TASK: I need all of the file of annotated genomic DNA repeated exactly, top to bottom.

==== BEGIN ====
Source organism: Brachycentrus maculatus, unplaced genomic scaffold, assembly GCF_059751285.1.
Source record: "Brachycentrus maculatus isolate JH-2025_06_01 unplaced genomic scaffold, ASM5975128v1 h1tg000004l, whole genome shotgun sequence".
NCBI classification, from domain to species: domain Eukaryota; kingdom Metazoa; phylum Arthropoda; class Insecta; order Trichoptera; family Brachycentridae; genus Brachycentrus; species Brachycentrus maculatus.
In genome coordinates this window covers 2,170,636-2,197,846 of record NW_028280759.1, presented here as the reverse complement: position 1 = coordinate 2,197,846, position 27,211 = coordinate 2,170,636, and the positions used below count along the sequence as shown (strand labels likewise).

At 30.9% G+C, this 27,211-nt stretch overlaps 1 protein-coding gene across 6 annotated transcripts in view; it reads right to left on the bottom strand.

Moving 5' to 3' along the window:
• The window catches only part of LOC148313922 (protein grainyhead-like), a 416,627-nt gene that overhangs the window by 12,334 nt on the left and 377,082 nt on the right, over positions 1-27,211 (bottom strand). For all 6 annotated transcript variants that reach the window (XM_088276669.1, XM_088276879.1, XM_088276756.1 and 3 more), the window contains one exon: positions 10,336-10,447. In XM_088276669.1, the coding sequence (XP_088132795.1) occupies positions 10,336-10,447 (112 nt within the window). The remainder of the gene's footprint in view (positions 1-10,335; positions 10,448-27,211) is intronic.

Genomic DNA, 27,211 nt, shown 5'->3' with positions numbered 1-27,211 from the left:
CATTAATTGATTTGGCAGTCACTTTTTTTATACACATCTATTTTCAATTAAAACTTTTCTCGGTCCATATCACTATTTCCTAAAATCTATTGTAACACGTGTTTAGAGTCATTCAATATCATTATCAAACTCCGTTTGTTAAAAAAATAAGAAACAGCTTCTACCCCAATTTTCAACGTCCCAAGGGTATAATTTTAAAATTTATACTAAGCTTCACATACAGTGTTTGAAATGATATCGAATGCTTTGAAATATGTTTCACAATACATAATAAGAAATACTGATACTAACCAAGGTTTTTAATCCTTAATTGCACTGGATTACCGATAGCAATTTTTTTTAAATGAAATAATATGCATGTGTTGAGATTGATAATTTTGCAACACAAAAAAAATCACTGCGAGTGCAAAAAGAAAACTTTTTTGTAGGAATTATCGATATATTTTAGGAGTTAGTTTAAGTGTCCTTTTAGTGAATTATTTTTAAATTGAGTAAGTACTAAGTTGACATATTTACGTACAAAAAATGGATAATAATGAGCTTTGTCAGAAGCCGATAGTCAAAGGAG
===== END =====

Source organism: Brachycentrus maculatus, unplaced genomic scaffold, assembly GCF_059751285.1.
Source record: "Brachycentrus maculatus isolate JH-2025_06_01 unplaced genomic scaffold, ASM5975128v1 h1tg000004l, whole genome shotgun sequence".
NCBI classification, from domain to species: domain Eukaryota; kingdom Metazoa; phylum Arthropoda; class Insecta; order Trichoptera; family Brachycentridae; genus Brachycentrus; species Brachycentrus maculatus.
In genome coordinates this window covers 2,170,636-2,197,846 of record NW_028280759.1, presented here as the reverse complement: position 1 = coordinate 2,197,846, position 27,211 = coordinate 2,170,636, and the positions used below count along the sequence as shown (strand labels likewise).

At 30.9% G+C, this 27,211-nt stretch overlaps 1 protein-coding gene across 6 annotated transcripts in view; it reads right to left on the bottom strand.

Moving 5' to 3' along the window:
• The window catches only part of LOC148313922 (protein grainyhead-like), a 416,627-nt gene that overhangs the window by 12,334 nt on the left and 377,082 nt on the right, over positions 1-27,211 (bottom strand). For all 6 annotated transcript variants that reach the window (XM_088276669.1, XM_088276879.1, XM_088276756.1 and 3 more), the window contains one exon: positions 10,336-10,447. In XM_088276669.1, the coding sequence (XP_088132795.1) occupies positions 10,336-10,447 (112 nt within the window). The remainder of the gene's footprint in view (positions 1-10,335; positions 10,448-27,211) is intronic.

Genomic DNA, 27,211 nt, shown 5'->3' with positions numbered 1-27,211 from the left:
CATTAATTGATTTGGCAGTCACTTTTTTTATACACATCTATTTTCAATTAAAACTTTTCTCGGTCCATATCACTATTTCCTAAAATCTATTGTAACACGTGTTTAGAGTCATTCAATATCATTATCAAACTCCGTTTGTTAAAAAAATAAGAAACAGCTTCTACCCCAATTTTCAACGTCCCAAGGGTATAATTTTAAAATTTATACTAAGCTTCACATACAGTGTTTGAAATGATATCGAATGCTTTGAAATATGTTTCACAATACATAATAAGAAATACTGATACTAACCAAGGTTTTTAATCCTTAATTGCACTGGATTACCGATAGCAATTTTTTTTAAATGAAATAATATGCATGTGTTGAGATTGATAATTTTGCAACACAAAAAAAATCACTGCGAGTGCAAAAAGAAAACTTTTTTGTAGGAATTATCGATATATTTTAGGAGTTAGTTTAAGTGTCCTTTTAGTGAATTATTTTTAAATTGAGTAAGTACTAAGTTGACATATTTACGTACAAAAAATGGATAATAATGAGCTTTGTCAGAAGCCGATAGTCAAAGGAG